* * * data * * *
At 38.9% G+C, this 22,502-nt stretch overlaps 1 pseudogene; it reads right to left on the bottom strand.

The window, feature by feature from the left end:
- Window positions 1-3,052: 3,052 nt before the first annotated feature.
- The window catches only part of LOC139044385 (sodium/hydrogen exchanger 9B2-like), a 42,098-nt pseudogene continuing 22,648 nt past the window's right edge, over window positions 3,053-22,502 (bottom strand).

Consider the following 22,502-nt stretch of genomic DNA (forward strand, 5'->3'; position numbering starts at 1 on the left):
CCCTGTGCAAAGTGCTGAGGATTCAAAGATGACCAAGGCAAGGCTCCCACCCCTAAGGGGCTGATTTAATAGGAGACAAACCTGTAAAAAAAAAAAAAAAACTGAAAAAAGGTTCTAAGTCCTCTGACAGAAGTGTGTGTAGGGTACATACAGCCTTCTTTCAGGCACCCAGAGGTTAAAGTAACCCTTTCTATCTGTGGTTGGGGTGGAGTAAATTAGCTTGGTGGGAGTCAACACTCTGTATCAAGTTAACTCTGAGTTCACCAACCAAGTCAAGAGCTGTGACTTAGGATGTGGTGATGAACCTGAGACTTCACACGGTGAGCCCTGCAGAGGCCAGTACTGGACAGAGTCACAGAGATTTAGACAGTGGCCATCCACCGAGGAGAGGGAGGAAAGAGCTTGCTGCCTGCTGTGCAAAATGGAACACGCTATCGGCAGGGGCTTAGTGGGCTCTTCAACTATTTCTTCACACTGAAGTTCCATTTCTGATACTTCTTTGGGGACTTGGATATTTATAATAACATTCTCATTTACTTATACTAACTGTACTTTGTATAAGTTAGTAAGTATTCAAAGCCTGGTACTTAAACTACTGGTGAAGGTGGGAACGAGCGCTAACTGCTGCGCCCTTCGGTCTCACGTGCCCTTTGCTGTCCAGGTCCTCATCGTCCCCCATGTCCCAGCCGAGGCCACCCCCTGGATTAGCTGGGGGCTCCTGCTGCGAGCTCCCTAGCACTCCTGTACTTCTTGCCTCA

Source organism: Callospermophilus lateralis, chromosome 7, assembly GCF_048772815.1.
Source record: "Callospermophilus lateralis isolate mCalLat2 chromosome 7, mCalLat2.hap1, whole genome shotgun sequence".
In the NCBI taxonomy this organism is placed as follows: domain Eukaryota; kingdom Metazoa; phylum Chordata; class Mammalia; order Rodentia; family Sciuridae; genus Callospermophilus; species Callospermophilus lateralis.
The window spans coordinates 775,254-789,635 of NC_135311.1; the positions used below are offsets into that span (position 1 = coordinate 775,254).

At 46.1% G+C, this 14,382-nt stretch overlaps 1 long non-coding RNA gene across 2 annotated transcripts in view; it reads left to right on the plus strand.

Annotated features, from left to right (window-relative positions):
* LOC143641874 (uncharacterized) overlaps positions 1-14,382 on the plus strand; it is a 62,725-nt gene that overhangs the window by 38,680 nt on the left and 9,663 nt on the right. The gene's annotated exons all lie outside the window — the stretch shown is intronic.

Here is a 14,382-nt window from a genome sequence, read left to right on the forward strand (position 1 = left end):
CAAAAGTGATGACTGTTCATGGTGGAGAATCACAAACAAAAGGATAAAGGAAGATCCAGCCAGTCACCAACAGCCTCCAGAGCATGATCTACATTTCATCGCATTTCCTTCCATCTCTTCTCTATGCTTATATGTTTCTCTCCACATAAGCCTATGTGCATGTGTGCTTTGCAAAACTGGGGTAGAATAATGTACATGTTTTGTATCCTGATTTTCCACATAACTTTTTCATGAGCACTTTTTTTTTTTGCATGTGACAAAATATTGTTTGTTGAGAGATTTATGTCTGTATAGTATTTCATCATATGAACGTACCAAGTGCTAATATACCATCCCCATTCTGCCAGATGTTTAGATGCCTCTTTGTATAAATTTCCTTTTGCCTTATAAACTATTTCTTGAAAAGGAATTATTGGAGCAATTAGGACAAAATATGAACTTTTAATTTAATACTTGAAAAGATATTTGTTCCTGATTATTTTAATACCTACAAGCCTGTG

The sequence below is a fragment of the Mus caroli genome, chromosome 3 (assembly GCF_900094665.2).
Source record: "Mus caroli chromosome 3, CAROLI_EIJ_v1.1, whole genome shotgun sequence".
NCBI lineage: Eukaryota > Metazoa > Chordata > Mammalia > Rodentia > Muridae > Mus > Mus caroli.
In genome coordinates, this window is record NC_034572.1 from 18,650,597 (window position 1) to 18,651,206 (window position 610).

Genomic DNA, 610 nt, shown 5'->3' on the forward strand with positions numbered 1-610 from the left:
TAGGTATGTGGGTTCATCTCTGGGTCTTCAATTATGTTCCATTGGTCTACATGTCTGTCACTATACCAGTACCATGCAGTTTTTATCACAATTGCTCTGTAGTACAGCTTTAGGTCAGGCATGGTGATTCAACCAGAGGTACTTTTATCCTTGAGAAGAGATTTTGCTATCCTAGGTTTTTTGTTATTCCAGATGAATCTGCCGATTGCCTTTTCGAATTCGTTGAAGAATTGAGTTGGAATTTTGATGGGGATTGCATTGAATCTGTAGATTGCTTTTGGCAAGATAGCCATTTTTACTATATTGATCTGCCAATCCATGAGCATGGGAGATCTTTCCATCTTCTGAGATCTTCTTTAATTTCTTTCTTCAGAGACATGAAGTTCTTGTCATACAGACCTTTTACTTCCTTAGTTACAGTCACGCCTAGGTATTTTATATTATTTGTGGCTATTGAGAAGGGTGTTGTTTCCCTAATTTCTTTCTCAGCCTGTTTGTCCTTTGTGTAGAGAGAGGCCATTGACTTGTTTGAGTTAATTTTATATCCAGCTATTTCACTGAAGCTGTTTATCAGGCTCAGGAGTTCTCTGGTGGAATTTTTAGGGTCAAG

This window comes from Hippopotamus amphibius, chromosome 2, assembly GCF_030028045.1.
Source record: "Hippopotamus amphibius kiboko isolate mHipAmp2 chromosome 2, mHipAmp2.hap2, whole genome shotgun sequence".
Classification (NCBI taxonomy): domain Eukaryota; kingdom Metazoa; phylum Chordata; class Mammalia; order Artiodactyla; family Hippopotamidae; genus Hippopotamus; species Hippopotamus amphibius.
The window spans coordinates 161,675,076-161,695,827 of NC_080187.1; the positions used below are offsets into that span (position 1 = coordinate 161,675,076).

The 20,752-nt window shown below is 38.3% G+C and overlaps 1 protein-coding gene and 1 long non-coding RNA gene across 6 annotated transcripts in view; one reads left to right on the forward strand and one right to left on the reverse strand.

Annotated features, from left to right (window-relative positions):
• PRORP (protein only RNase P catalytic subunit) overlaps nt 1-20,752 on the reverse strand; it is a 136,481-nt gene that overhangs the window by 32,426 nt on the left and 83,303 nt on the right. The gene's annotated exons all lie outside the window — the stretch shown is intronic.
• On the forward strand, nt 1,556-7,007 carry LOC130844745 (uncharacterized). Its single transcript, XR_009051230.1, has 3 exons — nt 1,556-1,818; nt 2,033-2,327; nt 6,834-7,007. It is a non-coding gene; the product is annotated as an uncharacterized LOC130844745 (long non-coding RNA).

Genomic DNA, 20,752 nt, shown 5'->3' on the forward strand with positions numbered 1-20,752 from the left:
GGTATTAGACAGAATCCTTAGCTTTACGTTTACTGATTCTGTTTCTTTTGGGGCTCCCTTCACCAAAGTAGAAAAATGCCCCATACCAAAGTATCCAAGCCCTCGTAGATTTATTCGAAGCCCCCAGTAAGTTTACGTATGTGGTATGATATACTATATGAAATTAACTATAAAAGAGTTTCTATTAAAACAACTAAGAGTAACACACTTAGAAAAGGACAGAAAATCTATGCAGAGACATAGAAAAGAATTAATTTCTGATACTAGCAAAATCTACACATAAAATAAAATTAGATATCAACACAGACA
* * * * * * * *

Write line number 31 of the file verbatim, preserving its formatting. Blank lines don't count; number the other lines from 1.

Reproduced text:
GGTATTAGACAGAATCCTTAGCTTTACGTTTACTGATTCTGTTTCTTTTGGGGCTCCCTTCACCAAAGTAGAAAAATGCCCCATACCAAAGTATCCAAGCCCTCGTAGATTTATTCGAAGCCCCCAGTAAGTTTACGTATGTGGTATGATATACTATATGAAATTAACTATAAAAGAGTTTCTATTAAAACAACTAAGAGTAACACACTTAGAAAAGGACAGAAAATCTATGCAGAGACATAGAAAAGAATTAATTTCTGATACTAGCAAAATCTACACATAAAATAAAATTAGATATCAACACAGACA